School cafeterias need flexibility to serve healthier meals

June 23, 2014 

Healthier School Lunches

FILE - This Sept. 11, 2012 file photo shows a healthy chicken salad school lunch, prepared under federal guidelines, sitting on display at the cafeteria at Draper Middle School in Rotterdam, N.Y. A House committee has endorsed a GOP plan to allow some schools to opt out of healthier school meal standards. The vote comes as First Lady Michelle Obama has launched a campaign in support of the standards, holding a White House meeting this week. (AP Photo/Hans Pennink, File)

HANS PENNINK — AP

  • At issue: June 9 column by Susan G. Zepeda, "Keep school-lunch nutrition rules; U.S. House panel undermines efforts for healthful food"

The column by Susan Zepeda of the Foundation for a Healthy Kentucky makes some very important points about the need for proper nutrition for Kentucky students.

Proper nutrition is necessary for children's learning, health and overall well-being. No one believes that more than the 55,000-plus members of the School Nutrition Association. Of those, 1,900 are here in Kentucky working in school cafeterias to plan, prepare and serve healthy meals to our students.

SNA members support the majority of the new standards and we are not asking to remove the regulations. We are seeking additional flexibility to help students adjust to healthy changes in their school cafeterias in order to increase the number of children who benefit from healthy school meals, and to keep the programs financially stable.

We are asking Congress to allow school nutrition professionals the time to make the current phases work before moving to additional phases in sodium and whole grain requirements and to assess the impact of the Smart Snacks rule. Since the new standards were implemented in 2012, more than one million fewer students choose school lunch each day (17,000 per day in Kentucky), diminishing the intent of the Healthy Hunger-free Kids Act to promote healthier diets for students.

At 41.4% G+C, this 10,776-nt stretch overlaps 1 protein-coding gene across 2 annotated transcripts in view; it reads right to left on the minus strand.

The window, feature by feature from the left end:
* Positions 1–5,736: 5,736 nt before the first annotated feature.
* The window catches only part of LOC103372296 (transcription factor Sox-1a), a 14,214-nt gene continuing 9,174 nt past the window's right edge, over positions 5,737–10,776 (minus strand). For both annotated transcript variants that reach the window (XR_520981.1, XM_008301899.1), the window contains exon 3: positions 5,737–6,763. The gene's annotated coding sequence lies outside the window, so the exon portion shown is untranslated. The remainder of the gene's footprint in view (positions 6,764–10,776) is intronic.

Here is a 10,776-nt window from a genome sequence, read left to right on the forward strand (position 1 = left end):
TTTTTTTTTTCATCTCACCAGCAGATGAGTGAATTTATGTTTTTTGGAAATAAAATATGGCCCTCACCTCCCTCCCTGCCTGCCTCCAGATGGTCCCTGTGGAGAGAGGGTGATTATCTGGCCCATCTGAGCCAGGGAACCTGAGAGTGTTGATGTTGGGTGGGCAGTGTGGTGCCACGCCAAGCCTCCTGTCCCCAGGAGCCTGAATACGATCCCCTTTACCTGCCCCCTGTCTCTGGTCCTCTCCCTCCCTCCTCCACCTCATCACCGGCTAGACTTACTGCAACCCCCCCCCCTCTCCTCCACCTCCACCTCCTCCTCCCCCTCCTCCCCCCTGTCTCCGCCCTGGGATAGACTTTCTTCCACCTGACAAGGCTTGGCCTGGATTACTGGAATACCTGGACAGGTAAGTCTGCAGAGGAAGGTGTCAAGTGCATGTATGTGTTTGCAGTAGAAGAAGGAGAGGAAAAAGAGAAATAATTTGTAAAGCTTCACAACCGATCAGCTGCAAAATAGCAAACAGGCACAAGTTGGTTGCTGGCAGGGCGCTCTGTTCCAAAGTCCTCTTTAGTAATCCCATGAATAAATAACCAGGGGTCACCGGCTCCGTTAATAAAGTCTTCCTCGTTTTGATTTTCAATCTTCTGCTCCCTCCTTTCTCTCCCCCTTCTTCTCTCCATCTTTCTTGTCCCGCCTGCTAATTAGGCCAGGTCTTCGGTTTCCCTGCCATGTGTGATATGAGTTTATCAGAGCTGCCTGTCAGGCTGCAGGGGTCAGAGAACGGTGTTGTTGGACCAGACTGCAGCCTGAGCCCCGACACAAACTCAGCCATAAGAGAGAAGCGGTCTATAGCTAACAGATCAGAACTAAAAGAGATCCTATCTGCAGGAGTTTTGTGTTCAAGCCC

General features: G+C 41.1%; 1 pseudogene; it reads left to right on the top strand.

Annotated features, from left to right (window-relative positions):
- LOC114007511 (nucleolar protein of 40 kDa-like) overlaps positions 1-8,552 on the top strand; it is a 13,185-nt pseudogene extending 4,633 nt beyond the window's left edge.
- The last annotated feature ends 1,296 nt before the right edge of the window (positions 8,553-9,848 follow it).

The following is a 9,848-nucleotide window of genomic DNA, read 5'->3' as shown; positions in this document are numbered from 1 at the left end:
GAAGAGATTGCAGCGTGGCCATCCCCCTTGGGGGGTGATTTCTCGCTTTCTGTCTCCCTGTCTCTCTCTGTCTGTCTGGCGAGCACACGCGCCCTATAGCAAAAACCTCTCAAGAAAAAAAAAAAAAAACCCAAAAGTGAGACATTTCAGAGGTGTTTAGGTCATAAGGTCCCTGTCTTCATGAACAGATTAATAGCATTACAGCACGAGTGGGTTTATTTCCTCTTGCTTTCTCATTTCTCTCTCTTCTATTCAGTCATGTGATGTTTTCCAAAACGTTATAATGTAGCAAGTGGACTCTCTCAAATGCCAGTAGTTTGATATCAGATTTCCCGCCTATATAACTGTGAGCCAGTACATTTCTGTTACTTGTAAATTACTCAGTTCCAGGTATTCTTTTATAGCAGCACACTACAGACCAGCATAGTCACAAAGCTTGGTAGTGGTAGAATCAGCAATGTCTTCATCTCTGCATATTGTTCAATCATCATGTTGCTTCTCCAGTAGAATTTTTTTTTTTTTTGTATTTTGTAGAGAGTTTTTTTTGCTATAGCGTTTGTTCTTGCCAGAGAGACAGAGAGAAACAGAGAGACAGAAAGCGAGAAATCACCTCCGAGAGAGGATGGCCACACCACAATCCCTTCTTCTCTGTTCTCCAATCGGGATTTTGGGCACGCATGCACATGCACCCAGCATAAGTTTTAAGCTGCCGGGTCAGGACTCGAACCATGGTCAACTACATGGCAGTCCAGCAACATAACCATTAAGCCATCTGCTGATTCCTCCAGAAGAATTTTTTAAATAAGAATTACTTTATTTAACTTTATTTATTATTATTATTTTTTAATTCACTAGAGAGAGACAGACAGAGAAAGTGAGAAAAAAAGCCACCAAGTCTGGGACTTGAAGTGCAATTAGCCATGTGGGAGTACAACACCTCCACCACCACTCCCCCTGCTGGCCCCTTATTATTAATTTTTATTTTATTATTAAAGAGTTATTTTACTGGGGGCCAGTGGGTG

This is not destroying the intent of the HHFK Act, we are asking for time and support to make it work.

To imply that we are not concerned about the health of Kentucky's children and to discredit the association and its members as being in league with big industry is inaccurate and offensive. Meals and offerings undergo a vigorous nutritional analysis and are reviewed to make sure the HHFKA's requirements are met.

The products purchased from food companies named by Zepeda (PepsiCo, Coca Cola and Domino's Pizza) along with hundreds of others, are those that meet the current guidelines such as bottled water, 100 percent juices and whole-grain, low-fat, low-sodium pizza.

School nutrition professionals are on the front lines in the cafeterias implementing many of the healthy changes referenced; singling out companies in an effort to make it seem as if we are providing unhealthy choices is misleading to your readers.

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